Mobility is a key factor for modern societies. However, it also brings about problems, such as congestion, accidents and pollution. High expectations rest on in-vehicle systems to contribute to solving these problems. These so-called driver support systems use advanced information and communication technology to assist the driver in performing elements of the driving task, such as maintaining a proper speed or avoiding an accident. A variety of systems is under investigation or already commercially available. Most current systems are autonomous systems that do not communicate with other vehicles or the infrastructure. Recently, the development of driver support systems is more and more directed at cooperative systems that do communicate and therefore extend the driver’s horizon. Despite the research and development efforts, the market introduction of driver support systems finds itself in an early stage. Car manufacturers employ a rather conservative strategy, because they are uncertain about the financial risks and the usability of these systems. Governments and road operators are uncertain about the actual impacts of driver support systems on traffic safety and traffic efficiency, which makes them hesitant to take measures to facilitate, stimulate or regulate the introduction of these systems. This thesis aims at reducing the above uncertainties by improving the knowledge of user needs for driver support systems and the impacts of one of such systems, the so-called Congestion Assistant, on the driver and the traffic flow. The success of driver support systems is highly dependent on the willingness of the end users, that are the drivers, to have and use these systems. So it is essential to know to what extent drivers would like to be assisted by their cars when driving. Therefore, a user needs survey was conducted to investigate the perceived needs for driver assistance. This survey focused on support with several driving tasks and situations, which is in contrast to earlier research that generally concentrated on ‘ready to use’ systems, such as Adaptive Cruise Control. A total of 1049 Dutch car drivers completed the survey on the Internet. It appeared that warnings for downstream traffic conditions and warnings for traffic in blind spots were favoured. Apparently, drivers appreciate being well informed when driving. Automatic actions from the car were not rated highly, except for taking over the driving task in congestion. Furthermore, the respondents preferred the ideal system to give support in critical situations, such as an imminent crash or reduced visibility. These needs have implications for the design of driver support systems. One can expect that the integration of functions is sensible, for example by exchanging information between vehicles and using one user interface. The results from the user needs survey also revealed a significant need for several forms of congestion assistance. Based on these preferences, the Congestion Assistant was developed. This in-vehicle system consists of a mix of informing, assisting and controlling functions and supports the driver during congested traffic situations on motorways: • Warning & Information: the driver receives warnings about a traffic jam ahead and information about the length of the jam when driving in it. • Active pedal: the driver feels a counterforce of the gas pedal when approaching the jam at too high speed. • Stop & Go: the system takes over the longitudinal driving task from the driver when driving in the jam. Changes in driving behaviour due to driver support systems determine how useful and effective these systems are. So it is necessary to know to what extent drivers are able and willing to interact with a system. Therefore, a driving simulator experiment was conducted to investigate the impacts of the Congestion Assistant on the driver. A total of 37 participants gained experience with the Congestion Assistant in the driving simulator during normal view and fog conditions. These participants were selected from the respondents to the user needs survey. Their acceptance of the Congestion Assistant appeared to be related to their perceived needs for congestion assistance. It was therefore concluded that the user needs survey can be seen as a valid method for the indication of driver needs for congestion assistance. The assessment of the Congestion Assistant in the driving simulator experiment focused on driving behaviour, mental workload and acceptance. The Warning function was not found to affect driving behaviour. The Active pedal caused earlier speed adaptations and safer carfollowing behaviour when approaching the traffic jam, which shows indications of an improved traffic safety. The Stop & Go resulted in ‘smoother driving’ with smaller time headways in the traffic jam, which is expected to enhance traffic efficiency. The participants experienced a lower mental workload with the Congestion Assistant, but only when driving in fog. The mental workload was higher when one approached the traffic jam with the Active pedal. This could be due to an increase in the driver’s attention to the upcoming jam or to the pedal itself giving a ‘sudden’ counterforce. Driving with the Stop & Go resulted in a lower mental workload. This might decrease the driver’s alertness. In general, the participants stated that they appreciated the Congestion Assistant and were willing to buy the system. Particularly the Warning & Information and the Stop & Go were favoured. The acceptance of the Stop & Go significantly increased after having gained experience with it. The participants were less enthusiastic about the Active pedal. Individual driving behaviour determines to a large extent how efficient and safe the traffic flow behaves. So it is important to understand the significance of a change in driving behaviour of individual drivers due to driver support systems in relation to the performance of a whole traffic flow. Therefore, a microscopic traffic simulation study was conducted to investigate the impacts of the Congestion Assistant on the traffic flow. The Congestion Assistant in this study included either the Active pedal or the Stop & Go or a combination of both functions. The traffic flow impacts of six variants of the system were analysed at two equipment rates. The simulated road consisted of a four-lane motorway segment with a left lane drop that caused congestion. The traffic flow model applied in this research was extended to include vehicles equipped with the Congestion Assistant. Data collected on the Dutch A12 motorway were used to validate and calibrate the reference situation in which no vehicles were equipped with the system. The simulation results showed a satisfactory resemblance with respect to the congestion build-up. The calibration process led to more insight into the trade-off between the parameter settings on the one hand and the onset and course of congestion on the other hand. The assessment of the Congestion Assistant in the traffic simulation study focused on traffic efficiency and traffic safety. All variants of the Congestion Assistant resulted in less congestion in comparison with the reference situation. The higher the equipment rate of the Congestion Assistant, the larger were these positive effects. The Active pedal smoothed the traffic flow when approaching the traffic jam by inducing better anticipation behaviour of the driver compared to unsupported drivers. This had a small effect on the dissipation of congestion, rather it affected traffic safety by a safer approach to the jam. Vehicles equipped with the Stop & Go followed other vehicles more efficiently than non-equipped vehicles when driving in and leaving a jam by maintaining smaller headways and eliminating the reaction time of drivers. This reduced the amount of congestion significantly. At the same time, this function also increased the amount of hard braking. Adapting the acceleration algorithm of the Stop & Go will presumably compensate for this effect. The Active pedal showed no added value with respect to traffic efficiency when it was combined with the Stop & Go. But the combination of these two functions decreased the percentages of hard braking and small Time-To-Collision* values, although these percentages were lowest for the Congestion Assistant consisting of only the Active pedal. In conclusion, this thesis provides more insight into the user needs for driver assistance and the impacts of the Congestion Assistant on the driver and the traffic flow. The promising results found in this research project give rise to speeding up the further development of the Congestion Assistant. The Warning function and the Active pedal are assumed to have knowledge of what is happening further down the road. Such cooperative applications will probably become available after 2010. Until then, the efforts should also be concentrated on autonomous applications, such as the Stop & Go. For the automotive industry, it is relevant to know that people are willing to hand over the driving task in congestion to their cars. For public authorities, it is important to realize that the Stop & Go has promising impacts on the dissipation of traffic jams. In view of the severe congestion problems in Europe, it is recommended that both parties work together and in the short run come to a system that serves all interests, including those of the driver, best. * Time-To-Collision: the time required for two vehicles to collide if they continue at their present speed and on the same path.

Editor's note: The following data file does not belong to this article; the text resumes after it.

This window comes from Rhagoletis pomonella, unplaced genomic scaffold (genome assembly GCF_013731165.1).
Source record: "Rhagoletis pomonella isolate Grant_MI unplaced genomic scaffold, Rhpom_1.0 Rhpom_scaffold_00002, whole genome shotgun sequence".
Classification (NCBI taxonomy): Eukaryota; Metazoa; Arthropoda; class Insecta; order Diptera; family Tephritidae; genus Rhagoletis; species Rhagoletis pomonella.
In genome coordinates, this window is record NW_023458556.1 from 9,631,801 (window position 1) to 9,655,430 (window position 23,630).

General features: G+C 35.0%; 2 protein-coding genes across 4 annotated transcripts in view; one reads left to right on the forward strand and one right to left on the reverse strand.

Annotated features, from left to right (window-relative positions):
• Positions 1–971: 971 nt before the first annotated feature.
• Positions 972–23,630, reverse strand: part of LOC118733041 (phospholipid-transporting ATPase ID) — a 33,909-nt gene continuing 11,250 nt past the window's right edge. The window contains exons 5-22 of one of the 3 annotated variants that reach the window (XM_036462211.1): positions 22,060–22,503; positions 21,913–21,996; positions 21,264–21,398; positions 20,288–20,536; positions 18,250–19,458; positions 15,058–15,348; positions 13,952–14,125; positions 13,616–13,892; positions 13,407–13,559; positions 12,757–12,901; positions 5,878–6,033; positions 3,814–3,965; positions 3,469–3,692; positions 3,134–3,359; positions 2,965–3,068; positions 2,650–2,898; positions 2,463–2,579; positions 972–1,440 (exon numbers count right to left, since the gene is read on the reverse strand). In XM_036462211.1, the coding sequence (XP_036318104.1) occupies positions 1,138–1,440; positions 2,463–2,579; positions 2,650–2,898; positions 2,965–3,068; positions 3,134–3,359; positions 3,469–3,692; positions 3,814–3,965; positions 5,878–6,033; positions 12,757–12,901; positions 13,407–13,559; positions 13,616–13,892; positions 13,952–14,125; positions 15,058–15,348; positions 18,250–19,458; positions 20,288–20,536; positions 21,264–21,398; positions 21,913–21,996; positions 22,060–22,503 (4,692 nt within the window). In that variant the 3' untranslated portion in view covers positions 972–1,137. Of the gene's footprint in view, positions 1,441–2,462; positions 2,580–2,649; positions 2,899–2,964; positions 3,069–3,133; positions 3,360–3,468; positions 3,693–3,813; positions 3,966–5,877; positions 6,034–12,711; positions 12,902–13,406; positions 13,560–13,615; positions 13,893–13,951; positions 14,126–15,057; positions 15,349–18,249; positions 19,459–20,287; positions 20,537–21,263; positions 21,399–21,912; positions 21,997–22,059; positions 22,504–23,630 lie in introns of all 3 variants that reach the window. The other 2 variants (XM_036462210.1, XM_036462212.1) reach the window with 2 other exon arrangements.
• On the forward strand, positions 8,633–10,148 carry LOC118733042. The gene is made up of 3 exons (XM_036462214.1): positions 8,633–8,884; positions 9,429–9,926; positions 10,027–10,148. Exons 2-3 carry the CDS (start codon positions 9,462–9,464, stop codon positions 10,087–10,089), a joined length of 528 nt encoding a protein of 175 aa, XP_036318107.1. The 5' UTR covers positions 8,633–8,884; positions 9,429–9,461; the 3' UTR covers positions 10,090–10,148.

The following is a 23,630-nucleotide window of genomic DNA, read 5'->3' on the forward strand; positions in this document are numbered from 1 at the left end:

|Award date||2 Nov 2007|
|Place of Publication||Enschede|
|Publication status||Published - 2 Nov 2007|